Design for the Researcher in Order to Influence the Decision Maker

In a post-COVID world, most sales organizations are moving from a strictly traditional sales process to incorporating digital marketing. As you focus on your move to digital, it’s important to identify who is searching for your product, who is making the buying decision, and how to design for them.

Many organizations, especially those investing in B2B software, will have one person researching software solutions, while another person is the final decision maker. The researcher is oftentimes a mid-level manager with first-hand experience of how the proposed solutions will directly affect day-to-day operations. The decision maker, on the other hand, will likely be less focused on daily processes and more focused on high level issues like buying decisions.

In a traditional sales process, most tactics focus on trying to get past the researcher or gatekeeper. However, a more successful route involves digital marketing to win over and empower the researcher to champion your product through to the final decision maker.

Create a Buying Journey Map

Journey maps are traditionally used in UX design to easily understand how users interact with a service or product throughout its touch-points. At OM, we like to apply the same thought process to how leads travel through the buying journey before becoming customers. (Note: If you haven’t involved your design team in your sales process, now is probably a great time!)

A buying journey map should follow the same key stages as your sales and marketing funnel, from initial awareness through the final decision of a purchase. The example below is for a 5-step funnel, but you should tailor it to your existing processes.

journey map

(There are plenty of online tools like LucidChart that can help you get started).

Identify the Key Players

It’s important to understand exactly who you are marketing to, so you can target their specific needs at the right point in the buying journey. All industries are different, but they likely have two main important players in the sales experience.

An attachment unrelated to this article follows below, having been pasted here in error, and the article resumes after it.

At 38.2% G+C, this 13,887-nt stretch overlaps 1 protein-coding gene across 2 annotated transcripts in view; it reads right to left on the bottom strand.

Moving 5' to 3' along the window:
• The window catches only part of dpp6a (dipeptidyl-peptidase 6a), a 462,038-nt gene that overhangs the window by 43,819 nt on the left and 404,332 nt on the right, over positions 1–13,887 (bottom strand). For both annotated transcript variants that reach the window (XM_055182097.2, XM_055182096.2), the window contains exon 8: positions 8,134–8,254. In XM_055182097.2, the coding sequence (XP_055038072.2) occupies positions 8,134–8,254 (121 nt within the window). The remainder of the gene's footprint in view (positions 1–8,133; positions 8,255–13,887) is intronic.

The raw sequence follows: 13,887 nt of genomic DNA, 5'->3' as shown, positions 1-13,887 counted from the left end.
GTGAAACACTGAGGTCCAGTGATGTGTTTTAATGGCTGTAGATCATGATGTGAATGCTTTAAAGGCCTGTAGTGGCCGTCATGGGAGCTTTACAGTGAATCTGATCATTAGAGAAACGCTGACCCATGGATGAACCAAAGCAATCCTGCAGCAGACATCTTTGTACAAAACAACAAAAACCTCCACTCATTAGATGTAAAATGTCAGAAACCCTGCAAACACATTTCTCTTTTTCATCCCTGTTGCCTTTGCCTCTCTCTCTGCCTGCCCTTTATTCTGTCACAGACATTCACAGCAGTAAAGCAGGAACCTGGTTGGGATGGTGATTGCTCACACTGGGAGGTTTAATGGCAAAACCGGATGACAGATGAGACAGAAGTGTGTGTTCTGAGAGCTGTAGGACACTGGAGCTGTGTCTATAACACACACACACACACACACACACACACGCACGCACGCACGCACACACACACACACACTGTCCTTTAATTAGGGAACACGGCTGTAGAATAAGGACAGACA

The Researcher(s): Typically someone just under the decisions maker on the org chart, this is the person tasked with the initial search for solutions to the problems within the organization. The research phase likely starts digitally with an internet search, but can also be supported through direct mail, ads, or conferences.

The Decision Maker(s): For smaller organizations this is typically the CEO, President, or Business Owner. For larger organizations, it’s likely a Vice-President or Director, or even value analysis committees (VACs). If your solution is less expensive software, the decision maker may be an office manager or department head. Note: Some buying decisions may require multiple decision makers that include accounting and operations to approve a purchase.

Map Out the Flow of Information

Create a journey map for each of the people identified as a key player. Each one of these people will be a part of the sales process, and you’ll likely have to win each one over while working up the chain of command.

For each stage of the buying journey identify key pain points and opportunities on how to win over the key player. Pain points are the reasons why they are looking for, or need, your product. Opportunities are ways in which you can position your solution and present that information to them.

Each key player will have different needs and pain points, so you can start to plan on how to target and speak to each. For example, you may be selling to the Researcher on the ease of use and best in class customer support. While also selling the final decision maker on cost savings and no long term commitments.

om blog ad

Make the Researcher Your Champion

The goal here is to increase touch-points with the Researcher and win them over to love your brand and mission. It’s important to not hard sell them on your product (afterall, they aren’t the decision maker), but to build trust and confidence that your company is THE expert in the space. Content can include helpful guides, ebooks, and webinars to help them succeed at their job.